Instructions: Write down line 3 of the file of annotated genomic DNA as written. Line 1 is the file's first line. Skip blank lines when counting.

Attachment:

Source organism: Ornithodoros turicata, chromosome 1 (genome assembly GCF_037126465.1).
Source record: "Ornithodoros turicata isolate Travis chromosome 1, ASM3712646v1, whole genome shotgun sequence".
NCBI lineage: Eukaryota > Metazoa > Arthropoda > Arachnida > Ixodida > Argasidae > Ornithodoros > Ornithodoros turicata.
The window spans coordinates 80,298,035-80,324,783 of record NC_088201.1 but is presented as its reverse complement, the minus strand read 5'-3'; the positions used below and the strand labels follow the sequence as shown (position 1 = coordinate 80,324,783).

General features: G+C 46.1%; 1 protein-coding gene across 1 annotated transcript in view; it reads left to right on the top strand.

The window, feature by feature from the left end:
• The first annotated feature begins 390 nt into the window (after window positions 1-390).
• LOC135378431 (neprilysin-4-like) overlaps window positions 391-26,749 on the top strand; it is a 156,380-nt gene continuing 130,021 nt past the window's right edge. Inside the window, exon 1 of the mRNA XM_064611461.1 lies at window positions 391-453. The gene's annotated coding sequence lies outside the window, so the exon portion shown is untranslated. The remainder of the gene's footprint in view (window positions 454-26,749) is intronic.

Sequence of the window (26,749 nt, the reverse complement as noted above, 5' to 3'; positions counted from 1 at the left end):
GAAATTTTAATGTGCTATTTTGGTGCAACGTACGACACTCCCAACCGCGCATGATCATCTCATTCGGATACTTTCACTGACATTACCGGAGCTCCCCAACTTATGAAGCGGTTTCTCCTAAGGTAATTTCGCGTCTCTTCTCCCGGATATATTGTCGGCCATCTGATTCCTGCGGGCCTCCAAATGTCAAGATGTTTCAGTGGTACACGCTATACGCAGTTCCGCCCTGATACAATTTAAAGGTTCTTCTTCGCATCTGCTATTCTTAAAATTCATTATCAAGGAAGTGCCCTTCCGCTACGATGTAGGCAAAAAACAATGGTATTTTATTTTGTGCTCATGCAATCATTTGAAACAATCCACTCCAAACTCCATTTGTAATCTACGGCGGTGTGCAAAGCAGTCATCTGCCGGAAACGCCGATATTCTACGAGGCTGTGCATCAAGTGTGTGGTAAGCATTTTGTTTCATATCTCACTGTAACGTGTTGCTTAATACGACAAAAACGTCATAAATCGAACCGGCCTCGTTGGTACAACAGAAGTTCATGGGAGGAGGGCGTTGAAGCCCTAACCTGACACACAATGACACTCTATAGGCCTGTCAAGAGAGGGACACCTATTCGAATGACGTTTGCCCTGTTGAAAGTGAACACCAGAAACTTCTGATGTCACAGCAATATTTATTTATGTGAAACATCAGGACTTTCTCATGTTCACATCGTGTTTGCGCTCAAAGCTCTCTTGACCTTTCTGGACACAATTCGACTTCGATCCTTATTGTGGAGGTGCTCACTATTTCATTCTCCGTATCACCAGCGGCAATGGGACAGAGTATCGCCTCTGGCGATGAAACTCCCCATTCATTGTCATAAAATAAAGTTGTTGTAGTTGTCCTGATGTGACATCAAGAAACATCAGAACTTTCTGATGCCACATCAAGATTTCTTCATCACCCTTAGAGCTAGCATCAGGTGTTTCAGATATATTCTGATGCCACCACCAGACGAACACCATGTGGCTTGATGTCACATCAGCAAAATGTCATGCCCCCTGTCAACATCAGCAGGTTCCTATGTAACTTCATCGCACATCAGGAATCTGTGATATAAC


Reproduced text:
NCBI lineage: Eukaryota > Metazoa > Arthropoda > Arachnida > Ixodida > Argasidae > Ornithodoros > Ornithodoros turicata.